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K. Hen. It is not the fashion for the maids in Fr. K. We have consented to all terms of reason. France to kiss before they are married, would she say? K. Hen. Is’t so, my lords of England ? Alice. Ouy, vrayment.

West. The king hath granted every article : K. Hen. 0 Kate, nice customs curt'sy to great His daughter, first; and then, in sequel, all, kings. Dear Kate, you and I cannot be confined According to their firm proposed natures. within the weak list of a country's fashion :

Ere. Only, he hath not yet subscribed this : the makers of manners, Kate; and the liberty that Where your majesty demands, That the king of follows our places, stops the mouths of all find France, having any occasion to write for matter of faults ; as I will do yours, for upholding the nice grant, shall name your highness in this form, and fashion of your country, in denying me a kiss : with this addition, in French, — Notre tres cher filz therefore, patiently and yielding. [Kissing her.] Henry roy d'Angleterre, heretier de France; and You have witchcraft in your lips, Kate : there is thus in Latin, Præclarissimus filius noster Henrimore eloquence in a sugar touch of them, than in cus, rer Angliæ, et hæres Franciæ. the tongues of the French council; and they should Fr. King. Nor this I have not, brother, so denied, sooner persuade Harry of England, than a general | But your request shall make me let it pass. petition of monarchs. Here comes your father. X Hen.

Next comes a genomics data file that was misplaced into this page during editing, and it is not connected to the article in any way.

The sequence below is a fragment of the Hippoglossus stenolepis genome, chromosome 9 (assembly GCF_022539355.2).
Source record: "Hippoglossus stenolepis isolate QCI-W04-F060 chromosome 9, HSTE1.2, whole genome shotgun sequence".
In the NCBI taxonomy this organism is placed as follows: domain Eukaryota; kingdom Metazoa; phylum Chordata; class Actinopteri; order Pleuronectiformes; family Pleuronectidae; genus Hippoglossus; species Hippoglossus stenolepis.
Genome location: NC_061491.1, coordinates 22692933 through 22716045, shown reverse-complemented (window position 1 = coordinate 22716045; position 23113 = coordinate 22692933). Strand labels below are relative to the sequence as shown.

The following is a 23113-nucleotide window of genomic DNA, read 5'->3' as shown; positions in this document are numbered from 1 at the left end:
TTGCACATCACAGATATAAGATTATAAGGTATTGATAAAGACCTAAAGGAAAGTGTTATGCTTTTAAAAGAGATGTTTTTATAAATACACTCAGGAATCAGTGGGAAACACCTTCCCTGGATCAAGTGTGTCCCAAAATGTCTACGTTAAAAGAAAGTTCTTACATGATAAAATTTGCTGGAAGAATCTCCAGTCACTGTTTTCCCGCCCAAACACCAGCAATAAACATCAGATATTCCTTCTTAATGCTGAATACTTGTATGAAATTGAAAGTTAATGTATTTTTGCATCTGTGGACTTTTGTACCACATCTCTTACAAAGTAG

pray you then, in love and dear Enter the French King and QUEEN, BURGUNDY,


Let that one article rank with the rest : BEDFORD, GLOSTER, EXETER, WESTMORELAND,

And, thereupon, give me your daughter. and other French and English Lords.

Fr. k'ing. Take her, fair son; and from her Bur. God save your majesty! my royal cousin,

blood raise up teach you our princess English ?

Issue to me : that the contending kingdoms K. Hen. I would have her learn, my fair cousin, Of France and England, whose very shores look pale how perfectly I love her; and that is good English. With envy of each other's happiness, Bur. Is she not apt?

May cease their hatred ; and this dear conjunction K. Hen. Our tongue is rough, coz; and my con- Plant neighbourhood and christian-like accord dition is not smooth : so that, having neither the in their sweet bosoms, that never war advance voice nor the heart of fattery about me, I cannot His bleeding sword 'twixt England and fair France. so conjure up the spirit of love in her, that he will